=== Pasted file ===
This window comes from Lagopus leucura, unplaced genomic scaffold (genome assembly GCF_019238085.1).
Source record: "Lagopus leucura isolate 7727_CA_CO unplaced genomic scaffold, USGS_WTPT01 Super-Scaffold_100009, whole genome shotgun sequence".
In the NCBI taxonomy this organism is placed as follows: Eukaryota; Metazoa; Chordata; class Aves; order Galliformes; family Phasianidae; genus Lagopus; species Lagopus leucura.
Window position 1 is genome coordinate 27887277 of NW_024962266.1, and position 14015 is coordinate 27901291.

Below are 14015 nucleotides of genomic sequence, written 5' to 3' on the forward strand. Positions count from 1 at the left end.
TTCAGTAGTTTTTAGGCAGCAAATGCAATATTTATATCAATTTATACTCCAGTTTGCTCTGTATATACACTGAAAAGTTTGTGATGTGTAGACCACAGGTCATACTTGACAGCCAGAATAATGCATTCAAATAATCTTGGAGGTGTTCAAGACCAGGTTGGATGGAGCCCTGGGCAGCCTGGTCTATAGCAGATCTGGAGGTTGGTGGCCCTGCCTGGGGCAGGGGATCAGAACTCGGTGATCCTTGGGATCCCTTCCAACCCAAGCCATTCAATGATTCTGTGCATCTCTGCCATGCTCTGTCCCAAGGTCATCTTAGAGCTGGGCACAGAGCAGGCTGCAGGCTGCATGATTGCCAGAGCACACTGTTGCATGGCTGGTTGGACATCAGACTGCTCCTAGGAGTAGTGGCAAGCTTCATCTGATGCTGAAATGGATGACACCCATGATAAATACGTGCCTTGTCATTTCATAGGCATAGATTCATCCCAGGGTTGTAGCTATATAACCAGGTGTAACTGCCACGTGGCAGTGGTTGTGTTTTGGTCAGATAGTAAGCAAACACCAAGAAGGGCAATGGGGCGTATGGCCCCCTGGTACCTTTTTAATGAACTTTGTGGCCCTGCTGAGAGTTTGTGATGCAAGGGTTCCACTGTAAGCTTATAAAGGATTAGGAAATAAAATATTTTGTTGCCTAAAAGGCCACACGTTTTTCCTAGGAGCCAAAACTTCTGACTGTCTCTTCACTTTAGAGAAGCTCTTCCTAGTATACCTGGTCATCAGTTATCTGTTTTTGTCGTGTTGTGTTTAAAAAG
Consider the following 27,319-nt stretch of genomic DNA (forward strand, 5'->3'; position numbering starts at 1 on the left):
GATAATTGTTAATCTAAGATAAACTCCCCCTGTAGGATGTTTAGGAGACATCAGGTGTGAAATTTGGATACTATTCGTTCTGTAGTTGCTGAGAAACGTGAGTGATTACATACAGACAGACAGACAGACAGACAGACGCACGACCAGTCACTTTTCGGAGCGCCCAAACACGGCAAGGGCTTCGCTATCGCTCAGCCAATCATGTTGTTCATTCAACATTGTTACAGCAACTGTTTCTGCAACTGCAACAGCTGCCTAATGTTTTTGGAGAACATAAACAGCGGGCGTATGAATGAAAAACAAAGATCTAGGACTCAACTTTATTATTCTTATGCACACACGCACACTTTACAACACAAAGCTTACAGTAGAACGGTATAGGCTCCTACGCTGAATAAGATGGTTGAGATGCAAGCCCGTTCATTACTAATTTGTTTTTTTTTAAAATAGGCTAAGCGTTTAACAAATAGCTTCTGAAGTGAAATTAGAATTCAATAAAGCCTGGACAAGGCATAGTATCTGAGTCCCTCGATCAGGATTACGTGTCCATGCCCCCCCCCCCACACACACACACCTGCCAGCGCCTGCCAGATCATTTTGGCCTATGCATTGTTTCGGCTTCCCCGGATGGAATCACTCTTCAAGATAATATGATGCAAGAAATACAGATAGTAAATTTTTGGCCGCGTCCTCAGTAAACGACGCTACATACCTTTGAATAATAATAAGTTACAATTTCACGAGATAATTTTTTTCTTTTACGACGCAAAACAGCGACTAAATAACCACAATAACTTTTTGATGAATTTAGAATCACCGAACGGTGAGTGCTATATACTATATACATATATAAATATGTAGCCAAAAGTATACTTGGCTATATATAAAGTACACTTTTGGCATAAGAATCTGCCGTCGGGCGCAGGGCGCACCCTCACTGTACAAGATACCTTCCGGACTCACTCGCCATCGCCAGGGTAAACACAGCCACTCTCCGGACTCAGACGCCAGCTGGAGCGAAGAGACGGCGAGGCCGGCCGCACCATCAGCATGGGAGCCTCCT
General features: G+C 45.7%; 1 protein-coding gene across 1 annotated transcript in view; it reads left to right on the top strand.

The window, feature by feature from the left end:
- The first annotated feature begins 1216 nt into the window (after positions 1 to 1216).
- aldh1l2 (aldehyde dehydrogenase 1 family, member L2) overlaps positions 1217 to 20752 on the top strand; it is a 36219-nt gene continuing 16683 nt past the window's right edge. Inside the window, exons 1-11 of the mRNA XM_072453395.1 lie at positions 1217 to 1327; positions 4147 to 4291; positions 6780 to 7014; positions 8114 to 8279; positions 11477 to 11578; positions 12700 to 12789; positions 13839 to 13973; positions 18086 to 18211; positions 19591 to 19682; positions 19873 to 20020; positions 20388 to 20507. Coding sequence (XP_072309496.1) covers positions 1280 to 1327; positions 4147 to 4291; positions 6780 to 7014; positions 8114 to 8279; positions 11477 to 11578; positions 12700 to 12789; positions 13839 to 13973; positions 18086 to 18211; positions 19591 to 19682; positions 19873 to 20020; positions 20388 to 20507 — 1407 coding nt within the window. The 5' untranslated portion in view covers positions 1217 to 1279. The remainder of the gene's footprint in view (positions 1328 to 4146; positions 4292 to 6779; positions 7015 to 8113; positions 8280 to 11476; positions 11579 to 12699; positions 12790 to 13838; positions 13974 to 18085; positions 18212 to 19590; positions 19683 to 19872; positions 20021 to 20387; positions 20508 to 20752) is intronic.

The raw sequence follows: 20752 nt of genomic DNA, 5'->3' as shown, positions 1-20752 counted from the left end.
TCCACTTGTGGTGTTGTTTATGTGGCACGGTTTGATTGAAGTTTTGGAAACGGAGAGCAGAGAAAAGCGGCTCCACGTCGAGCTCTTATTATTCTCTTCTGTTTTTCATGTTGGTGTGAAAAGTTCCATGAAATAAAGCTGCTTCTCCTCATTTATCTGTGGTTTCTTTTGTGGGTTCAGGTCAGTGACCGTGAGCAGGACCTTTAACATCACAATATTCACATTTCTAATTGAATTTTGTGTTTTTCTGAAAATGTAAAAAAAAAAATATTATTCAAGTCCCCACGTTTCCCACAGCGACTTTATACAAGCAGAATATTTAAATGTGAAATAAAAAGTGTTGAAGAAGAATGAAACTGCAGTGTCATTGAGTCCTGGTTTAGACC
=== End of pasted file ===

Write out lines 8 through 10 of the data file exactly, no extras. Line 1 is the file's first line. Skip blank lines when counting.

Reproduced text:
GATAATTGTTAATCTAAGATAAACTCCCCCTGTAGGATGTTTAGGAGACATCAGGTGTGAAATTTGGATACTATTCGTTCTGTAGTTGCTGAGAAACGTGAGTGATTACATACAGACAGACAGACAGACAGACAGACGCACGACCAGTCACTTTTCGGAGCGCCCAAACACGGCAAGGGCTTCGCTATCGCTCAGCCAATCATGTTGTTCATTCAACATTGTTACAGCAACTGTTTCTGCAACTGCAACAGCTGCCTAATGTTTTTGGAGAACATAAACAGCGGGCGTATGAATGAAAAACAAAGATCTAGGACTCAACTTTATTATTCTTATGCACACACGCACACTTTACAACACAAAGCTTACAGTAGAACGGTATAGGCTCCTACGCTGAATAAGATGGTTGAGATGCAAGCCCGTTCATTACTAATTTGTTTTTTTTTAAAATAGGCTAAGCGTTTAACAAATAGCTTCTGAAGTGAAATTAGAATTCAATAAAGCCTGGACAAGGCATAGTATCTGAGTCCCTCGATCAGGATTACGTGTCCATGCCCCCCCCCCCACACACACACACCTGCCAGCGCCTGCCAGATCATTTTGGCCTATGCATTGTTTCGGCTTCCCCGGATGGAATCACTCTTCAAGATAATATGATGCAAGAAATACAGATAGTAAATTTTTGGCCGCGTCCTCAGTAAACGACGCTACATACCTTTGAATAATAATAAGTTACAATTTCACGAGATAATTTTTTTCTTTTACGACGCAAAACAGCGACTAAATAACCACAATAACTTTTTGATGAATTTAGAATCACCGAACGGTGAGTGCTATATACTATATACATATATAAATATGTAGCCAAAAGTATACTTGGCTATATATAAAGTACACTTTTGGCATAAGAATCTGCCGTCGGGCGCAGGGCGCACCCTCACTGTACAAGATACCTTCCGGACTCACTCGCCATCGCCAGGGTAAACACAGCCACTCTCCGGACTCAGACGCCAGCTGGAGCGAAGAGACGGCGAGGCCGGCCGCACCATCAGCATGGGAGCCTCCT
General features: G+C 45.7%; 1 protein-coding gene across 1 annotated transcript in view; it reads left to right on the top strand.

The window, feature by feature from the left end: